President, Alpine Ocean Seismic Survey
Please tell us a bit about yourself, and specifically how you got into the maritime business?My first job out of college was in non-profit fundraising, but it didn’t take me long to discover I didn’t want to be stuck behind a desk! I asked my father, Gino Mecarini, for a temporary job in order to clear my head. He shipped me off as a deck hand on one of Alpine’s vessels, and I have never looked back. In my 20 years with the company, I’ve traveled all over the world, and have done just about every job we have. This summer, my father decided to step back on his day-to-day responsibilities, and I took over his role as President.
Tell us about Alpine Ocean Seismic Survey.Alpine provides a full range of marine surveying and data collection services, including geophysical, hydrographic, oceanographic, geotechnical, environmental, and positioning. We’ve worked on thousands of projects for oil and gas, civil engineering, cable, submarine, shoreline protection, and – more recently -- offshore renewable energy. Alpine has been around since 1957 and my father purchased the company 25 years ago. In 2009 we sold a controlling share to another family-owned company – the Gardline Group, which is based in the UK and is the largest privately owned survey company in the world. We consider family ownership a strength, as it enables us to take the long-term view rather than focusing on quarterly profits. We have about 20 employees here in the States, and we can draw on the 1,000 employees of Gardline as well as many long-term partners.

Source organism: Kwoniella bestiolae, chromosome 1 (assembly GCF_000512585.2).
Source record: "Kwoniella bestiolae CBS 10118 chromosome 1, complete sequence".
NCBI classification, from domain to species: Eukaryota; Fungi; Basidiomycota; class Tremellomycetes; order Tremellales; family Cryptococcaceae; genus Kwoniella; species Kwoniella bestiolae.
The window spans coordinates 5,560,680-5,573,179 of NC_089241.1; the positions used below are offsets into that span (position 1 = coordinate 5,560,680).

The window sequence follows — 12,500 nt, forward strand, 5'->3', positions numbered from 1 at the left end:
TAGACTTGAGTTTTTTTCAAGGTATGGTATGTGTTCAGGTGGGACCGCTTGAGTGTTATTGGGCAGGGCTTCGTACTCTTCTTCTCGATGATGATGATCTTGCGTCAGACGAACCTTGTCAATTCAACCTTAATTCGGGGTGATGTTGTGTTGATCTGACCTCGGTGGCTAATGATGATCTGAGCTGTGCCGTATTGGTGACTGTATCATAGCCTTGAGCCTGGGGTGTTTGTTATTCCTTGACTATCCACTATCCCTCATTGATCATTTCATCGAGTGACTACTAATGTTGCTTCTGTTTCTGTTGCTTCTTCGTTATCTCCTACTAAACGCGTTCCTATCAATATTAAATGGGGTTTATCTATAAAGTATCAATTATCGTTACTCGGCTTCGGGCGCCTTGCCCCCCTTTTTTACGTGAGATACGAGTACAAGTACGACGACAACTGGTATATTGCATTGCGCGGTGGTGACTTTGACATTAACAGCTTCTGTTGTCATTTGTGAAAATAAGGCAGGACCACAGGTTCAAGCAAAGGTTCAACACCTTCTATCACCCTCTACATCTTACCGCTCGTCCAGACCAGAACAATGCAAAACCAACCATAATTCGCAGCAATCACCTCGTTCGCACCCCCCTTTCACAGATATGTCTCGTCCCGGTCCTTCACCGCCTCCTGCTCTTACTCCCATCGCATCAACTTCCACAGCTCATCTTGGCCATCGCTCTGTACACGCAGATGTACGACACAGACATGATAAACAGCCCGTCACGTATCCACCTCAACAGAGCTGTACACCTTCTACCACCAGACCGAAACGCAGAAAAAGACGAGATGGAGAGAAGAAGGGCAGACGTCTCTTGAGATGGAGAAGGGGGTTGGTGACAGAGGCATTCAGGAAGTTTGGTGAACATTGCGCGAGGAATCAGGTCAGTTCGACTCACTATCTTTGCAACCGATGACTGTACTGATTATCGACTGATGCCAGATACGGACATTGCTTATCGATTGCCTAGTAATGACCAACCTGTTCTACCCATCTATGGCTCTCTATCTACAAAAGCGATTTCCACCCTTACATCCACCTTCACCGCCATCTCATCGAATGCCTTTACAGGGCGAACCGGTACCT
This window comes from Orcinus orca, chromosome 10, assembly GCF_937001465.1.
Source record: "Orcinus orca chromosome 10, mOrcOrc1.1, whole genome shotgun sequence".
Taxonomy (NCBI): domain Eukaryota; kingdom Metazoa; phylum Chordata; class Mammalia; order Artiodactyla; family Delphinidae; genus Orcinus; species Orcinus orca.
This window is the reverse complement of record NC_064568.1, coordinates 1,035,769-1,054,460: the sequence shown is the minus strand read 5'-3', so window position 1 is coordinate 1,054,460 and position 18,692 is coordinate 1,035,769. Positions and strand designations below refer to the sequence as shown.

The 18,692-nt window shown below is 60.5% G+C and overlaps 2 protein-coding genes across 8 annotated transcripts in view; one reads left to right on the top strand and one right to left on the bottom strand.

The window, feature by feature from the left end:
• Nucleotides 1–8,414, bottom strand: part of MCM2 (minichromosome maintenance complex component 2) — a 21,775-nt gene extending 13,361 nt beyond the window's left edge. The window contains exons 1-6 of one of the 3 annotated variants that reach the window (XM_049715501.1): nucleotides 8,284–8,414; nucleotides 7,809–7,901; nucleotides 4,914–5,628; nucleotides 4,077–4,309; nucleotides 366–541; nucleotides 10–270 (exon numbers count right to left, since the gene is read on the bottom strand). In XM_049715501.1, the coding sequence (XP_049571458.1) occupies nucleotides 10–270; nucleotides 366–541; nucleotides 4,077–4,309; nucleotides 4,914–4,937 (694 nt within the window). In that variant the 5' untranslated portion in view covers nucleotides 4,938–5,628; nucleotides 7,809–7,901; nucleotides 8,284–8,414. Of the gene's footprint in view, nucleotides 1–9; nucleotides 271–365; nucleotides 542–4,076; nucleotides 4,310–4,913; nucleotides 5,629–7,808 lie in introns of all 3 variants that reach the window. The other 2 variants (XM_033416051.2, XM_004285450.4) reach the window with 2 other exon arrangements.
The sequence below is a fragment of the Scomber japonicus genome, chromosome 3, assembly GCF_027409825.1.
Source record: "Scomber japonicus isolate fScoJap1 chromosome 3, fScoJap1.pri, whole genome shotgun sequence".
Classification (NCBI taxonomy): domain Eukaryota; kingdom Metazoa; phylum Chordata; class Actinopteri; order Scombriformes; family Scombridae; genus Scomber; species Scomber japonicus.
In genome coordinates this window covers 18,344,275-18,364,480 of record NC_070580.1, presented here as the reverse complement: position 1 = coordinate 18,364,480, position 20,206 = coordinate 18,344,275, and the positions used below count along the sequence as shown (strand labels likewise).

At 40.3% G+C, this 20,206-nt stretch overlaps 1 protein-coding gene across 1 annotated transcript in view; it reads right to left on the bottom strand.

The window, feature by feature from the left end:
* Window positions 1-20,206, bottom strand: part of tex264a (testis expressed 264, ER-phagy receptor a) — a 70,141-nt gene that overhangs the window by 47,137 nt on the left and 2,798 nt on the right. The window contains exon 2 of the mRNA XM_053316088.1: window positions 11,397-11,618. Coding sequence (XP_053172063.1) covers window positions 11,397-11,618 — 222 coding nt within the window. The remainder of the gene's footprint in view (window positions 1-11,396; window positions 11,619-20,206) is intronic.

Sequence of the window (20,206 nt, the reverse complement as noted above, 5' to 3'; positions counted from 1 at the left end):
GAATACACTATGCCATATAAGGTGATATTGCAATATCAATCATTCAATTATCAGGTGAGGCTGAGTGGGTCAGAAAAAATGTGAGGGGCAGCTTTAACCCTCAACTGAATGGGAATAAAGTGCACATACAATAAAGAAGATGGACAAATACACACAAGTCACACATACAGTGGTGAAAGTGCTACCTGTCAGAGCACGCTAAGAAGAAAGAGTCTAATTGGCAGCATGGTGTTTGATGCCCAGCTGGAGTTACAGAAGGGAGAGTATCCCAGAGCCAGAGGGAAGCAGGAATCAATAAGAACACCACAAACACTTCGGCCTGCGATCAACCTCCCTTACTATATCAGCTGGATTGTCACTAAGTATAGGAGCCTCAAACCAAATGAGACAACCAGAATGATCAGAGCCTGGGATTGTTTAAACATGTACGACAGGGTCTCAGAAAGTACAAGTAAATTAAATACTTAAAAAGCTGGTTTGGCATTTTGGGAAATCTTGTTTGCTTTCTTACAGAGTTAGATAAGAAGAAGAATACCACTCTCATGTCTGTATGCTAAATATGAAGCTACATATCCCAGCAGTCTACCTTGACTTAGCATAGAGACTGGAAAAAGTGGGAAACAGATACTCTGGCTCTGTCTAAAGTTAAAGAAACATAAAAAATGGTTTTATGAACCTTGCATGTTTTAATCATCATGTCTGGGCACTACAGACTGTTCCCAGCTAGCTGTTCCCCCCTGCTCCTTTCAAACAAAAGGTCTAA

What do you count as the company's primary strengths?We have the resources of a very large company, but we offer very personalized service. We are great at delivering a turnkey package – if our team doesn’t offer the service, we can find the right subcontractors, manage the job, and integrate the entire process. We make it easy for our customers. We also have global expertise – while we know the US very well, we have more than 50 years of international experience and global assets, which has been strengthened by our relationship with Gardline. In the States, we are particularly well-positioned on the eastern seaboard and in the Gulf of Mexico with our new vessel, the R/V Shearwater. It is a 110’ x 40’ aluminum twin hull that sleeps 20, and provides great positioning and line-keeping capabilities. The vessel is outfitted with two moon pools, A-frames, and a crane, giving us the ability to deploy a variety of specialized equipment for any job, near-shore and offshore. We launched the Shearwater this year, and have already done jobs on the East Coast and the Gulf Coast. Clients love the spacious quarters, the onboard laboratory, as well as the flexibility it provides for undertaking their projects.
We understand that you have an interesting capability for shallow/freshwater survey.We introduced a new line of camera technology to the States, developed by Gardline, including a freshwater lens system. It’s specially designed to capture clear images in highly turbid conditions, which are common in both shallow ocean and fresh-water environments. It uses a distilled water lens and adjustable lighting, and opens up many areas where traditional underwater video and photography just don’t work. The Shearwater is also a great asset for these environments. The hydraulic propulsion system offers excellent maneuverability essential in rivers and shallow waters, and its shallow draft allows us to access areas off limits to other vessels its size.